I also had another great milestone earlier this year with the publication of my first short story in the Best Gay Romance 2014 anthology. I was extremely excited to be included, especially among so many authors I admired, and it felt like fate. I randomly came across a retweet one morning in February of last year for a call for submissions and submitted. The other funny thing is that I rarely buy gay anthologies and adult novels, but back in 2009, I actually bought the first anthology Timothy and Becky did called Fool or Love and now they were my editors for this new anthology! I've continued working on some other short stories and submitted some others, and have made some great new writing friends- Gavin Atlas, N.S. Beranek, and Bryson McCrone who have been helping me with some feedback on my stories, which I really appreciate.

Again, thank you all for following and supporting me all these years and continuing to be such wonderful friends and peers. I am constantly astonished at the amazing authors, bloggers, and publishers I get to know and be friends with.

Also, I've started doing videos again on my Youtube channel, so please check them out and subscribe!!

Friday, June 20, 2014

Only Everything by Kieran Scott

Only Everything by Kieran Scott
"High school romance is tough—even for a bona fide love goddess. Can Cupid succeed as a mortal matchmaker?

When Eros (aka Cupid) is expelled from Olympus for defying Zeus after falling in love with Orion, she is banished to what she believes to be hell. We call it New Jersey. If she ever wants to go back to the comforts of her old life, she will have to find love for three couples—without using her powers.

Eros, now calling herself True, immediately identifies her first project in Charlie and believes finding him love will be a piece of cake. Charlie is new at school and eager to break out of his old image of band geek, so it’s lucky for him when he falls in with the right crowd on his first day. But music is still his passion. That is, until he meets Katrina...

Katrina is floundering after the death of her father and takes refuge with a boy who, while not entirely supportive, will be there when she needs him, unlike her mother. Too bad True thinks any girl Charlie talks to is perfect for him. Can she get out of her own way and help Charlie and Katrina connect, or will she be stuck in New Jersey forever?"- summary from Amazon

I absolutely loved Scott's previous trilogy and was excited to read a new trilogy from her, and I like the mythological twist in this contemporary series. The book is absolutely hilarious and I really enjoyed reading True's emotional journey throughout the novel. The story is told from three different perspectives- True, Charlie and Katrina. Scott does a great job inhabiting each character and making them distinct, and the romance between Charlie and Katrina is adorable. There's plenty of obstacles keeping them apart (including True's failed matches for Charlie, which provide some comic relief) and it really adds some layers to their relationship. Also, the ending is crazy and makes me want more; luckily, the next book comes out in September (and the third, next February).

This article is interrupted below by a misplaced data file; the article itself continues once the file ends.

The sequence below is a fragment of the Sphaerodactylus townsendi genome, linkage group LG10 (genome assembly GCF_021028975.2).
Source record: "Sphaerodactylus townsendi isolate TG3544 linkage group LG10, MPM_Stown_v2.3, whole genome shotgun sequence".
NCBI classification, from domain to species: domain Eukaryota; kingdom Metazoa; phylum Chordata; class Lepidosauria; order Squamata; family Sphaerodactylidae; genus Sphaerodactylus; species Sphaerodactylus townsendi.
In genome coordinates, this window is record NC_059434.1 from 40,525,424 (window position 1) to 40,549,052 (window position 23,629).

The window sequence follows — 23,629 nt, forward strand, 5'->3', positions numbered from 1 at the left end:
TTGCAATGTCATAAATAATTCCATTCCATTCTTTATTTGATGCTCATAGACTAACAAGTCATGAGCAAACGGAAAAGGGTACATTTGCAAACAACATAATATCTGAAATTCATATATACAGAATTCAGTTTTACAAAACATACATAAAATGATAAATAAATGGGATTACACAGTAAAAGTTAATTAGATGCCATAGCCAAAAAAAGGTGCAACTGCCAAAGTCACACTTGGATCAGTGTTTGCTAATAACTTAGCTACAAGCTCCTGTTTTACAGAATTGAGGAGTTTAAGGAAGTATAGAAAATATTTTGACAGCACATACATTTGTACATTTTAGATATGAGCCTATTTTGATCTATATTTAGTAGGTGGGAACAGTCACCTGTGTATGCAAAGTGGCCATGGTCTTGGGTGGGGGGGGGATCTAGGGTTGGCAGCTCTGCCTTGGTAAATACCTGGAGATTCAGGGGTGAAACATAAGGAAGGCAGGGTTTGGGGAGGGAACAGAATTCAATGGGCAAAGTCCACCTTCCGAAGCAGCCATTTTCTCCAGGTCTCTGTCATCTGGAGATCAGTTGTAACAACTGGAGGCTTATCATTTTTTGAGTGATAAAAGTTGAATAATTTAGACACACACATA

Overall, a great start to a new trilogy and what I love about this is that each novel tells its own story, with a thread running through all three to keep readers hooked. This is not a case where one story is broken up abruptly into three parts.

FTC: Received signed ARC from author (thanks Kieran!). Link above is an Amazon Associate link; any profit goes toward funding contests.

Wednesday, June 18, 2014

The Museum of Intangible Things by Wendy Wunder

The Museum of Intangible Things
"Hannah and Zoe haven’t had much in their lives, but they’ve always had each other. So when Zoe tells Hannah she needs to get out of their down-and-out New Jersey town, they pile into Hannah’s beat-up old Le Mans and head west, putting everything—their deadbeat parents, their disappointing love lives, their inevitable enrollment at community college—behind them.

As they chase storms and make new friends, Zoe tells Hannah she wants more for her. She wants her to live bigger, dream grander, aim higher. And so Zoe begins teaching Hannah all about life’s intangible things, concepts sadly missing from her existence—things like audacity, insouciance, karma, and even happiness."- summary from Amazon

Wunder is now one of my favorite authors. I absolutely loved her debut, and this new offering really cemented my love for her and her novels. I love road trip novels, though I don't really read that many, and I liked this little spin on it. Hannah is having to keep an eye on Zoe and keep her in line a bit, while also trying to branch out and live big, but there's this sad/dark undertone to it all that keeps them together (i.e. Zoe's mental illness). The adventures they have are simply fantastic and, at times, humorous. But this is a book that deals with some heavier issues, so if you want a little more oomph in your summer reading, this is the book; there is, however, an ADORABLE romance in it. And I would like my own Danny, please and thank you.

Overall, a great follow-up and I cannot wait to read more from her!